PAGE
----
'Round the corner' is the Umayyad Palace foundations from the 6th & 7th century - now an immense courtyard of foundations and columns with access to the city ramparts. Through a small gate is access to the Ophel Archaelogical Park, which is officially outside the walls of the Old City. Abutting the southern wall of the 2nd Temple, the Hula Gates are to be found (or the remains - they are now bricked in), which were the 2nd and 3rd entrances to the Temple.
It's a huge complex - and although there is little more than foundations and exterior walls to be found, its a fascinating new addition to what's on offer in Jerusalem.
Entrance fee: NIS 30, Open Sunday-Thursday, 9am - 5pm, Friday 9am - 3pm
Over two thousand years ago the Second Temple was standing in Jerusalem, on Mt. Moriah. In the first century AD it was completely rebuilt by King Herod, a magnificent structure. In the year 70 AD the Temple was destroyed by the Romans, who had just crushed the Jewish Rebellion. All that remained after the destruction of the Temple was part of the western part of the wall surrounding the Temple grounds.
For two thousand years, when Jews were scattered all over the world (after being exiled from their homeland by the Romans), they used to direct their prayers to this remaining outer wall of the Temple, the Western Wall, which then became the Wailing Wall, the wall where Jews were mourning their loss and praying for a better future.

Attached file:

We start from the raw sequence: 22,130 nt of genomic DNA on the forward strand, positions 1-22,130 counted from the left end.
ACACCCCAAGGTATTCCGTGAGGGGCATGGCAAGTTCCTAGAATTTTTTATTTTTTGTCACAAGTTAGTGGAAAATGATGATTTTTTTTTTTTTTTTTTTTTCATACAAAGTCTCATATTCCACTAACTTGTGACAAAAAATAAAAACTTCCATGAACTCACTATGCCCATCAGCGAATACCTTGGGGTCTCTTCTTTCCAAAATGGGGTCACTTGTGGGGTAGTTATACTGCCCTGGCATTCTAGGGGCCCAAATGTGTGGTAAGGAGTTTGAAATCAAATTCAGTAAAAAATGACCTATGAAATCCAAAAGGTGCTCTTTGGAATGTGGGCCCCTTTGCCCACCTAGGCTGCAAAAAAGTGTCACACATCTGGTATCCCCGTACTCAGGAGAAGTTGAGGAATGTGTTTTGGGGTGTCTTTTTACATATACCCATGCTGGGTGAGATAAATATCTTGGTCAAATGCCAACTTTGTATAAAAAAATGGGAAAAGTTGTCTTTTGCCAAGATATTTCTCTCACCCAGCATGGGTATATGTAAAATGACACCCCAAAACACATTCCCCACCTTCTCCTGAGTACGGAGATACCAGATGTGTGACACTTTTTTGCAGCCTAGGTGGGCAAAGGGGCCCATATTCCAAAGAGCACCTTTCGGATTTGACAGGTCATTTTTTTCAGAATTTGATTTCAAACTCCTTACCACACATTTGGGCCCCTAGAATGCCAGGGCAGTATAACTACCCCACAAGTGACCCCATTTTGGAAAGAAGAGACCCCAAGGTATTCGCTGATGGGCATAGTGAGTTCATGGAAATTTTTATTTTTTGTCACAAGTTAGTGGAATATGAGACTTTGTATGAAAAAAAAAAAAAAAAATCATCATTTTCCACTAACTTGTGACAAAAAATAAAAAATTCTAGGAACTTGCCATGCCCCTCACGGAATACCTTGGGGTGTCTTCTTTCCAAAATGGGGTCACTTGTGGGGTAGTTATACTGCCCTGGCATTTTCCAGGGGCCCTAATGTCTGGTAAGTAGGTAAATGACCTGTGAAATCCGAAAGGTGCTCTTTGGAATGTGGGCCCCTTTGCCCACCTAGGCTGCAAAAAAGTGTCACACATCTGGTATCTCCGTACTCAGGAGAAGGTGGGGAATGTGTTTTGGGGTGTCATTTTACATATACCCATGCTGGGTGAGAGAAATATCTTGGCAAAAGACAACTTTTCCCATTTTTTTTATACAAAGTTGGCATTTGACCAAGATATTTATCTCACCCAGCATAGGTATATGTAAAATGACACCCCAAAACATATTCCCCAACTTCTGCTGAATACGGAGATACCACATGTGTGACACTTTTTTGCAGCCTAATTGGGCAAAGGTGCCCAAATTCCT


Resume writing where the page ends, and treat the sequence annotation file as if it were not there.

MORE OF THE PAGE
To this very day this is the focal point for every Jew wherever he may be. Jews from every corner of the world come here, pray, write down their wishes on small paper notes and put them between the mighty stones of the Wall. And mighty they are, testimony to the terrific builder that King Herod was.
This is a very special place.
To get to it you have to go through body scanners and have any bags xrayed.
I was there on a saturday so no photo's were allowed unfortunatly
A place where everyone should go and experience
I did manage to get one photo at very long range
Our visit to the "Wailing Wall" was towards late afternoon and it was still crowded. Visitors can walk up to the Wailing Wall, but custom says you must have your head covered. Disposable hats are available.
Some members of our group went down to the wall, however we observed respect and looked on from a distance.
Many people put small pieces of paper, containg their special prayer, into cracks in the wall.
If you're in the Old City on Tuesdays, head for the Western (Wailing) Wall - the traditional day for Bar Mitzvah celebrations at the Holiest of Jewish sites. As the 13 year old boy reaches maturity and manhood, and is now seen as old enough to be 'responsible' for himself, no longer the spiritual responsibility of his parents, so many Bar Mitzvahs take place at the Wall.
It is mainly overseas 'pilgrims' that undertake the celebration here and it is a cacophony of noise, celebration and joy. It's quite an amazing sight, with many celebrations taking place simultaneously.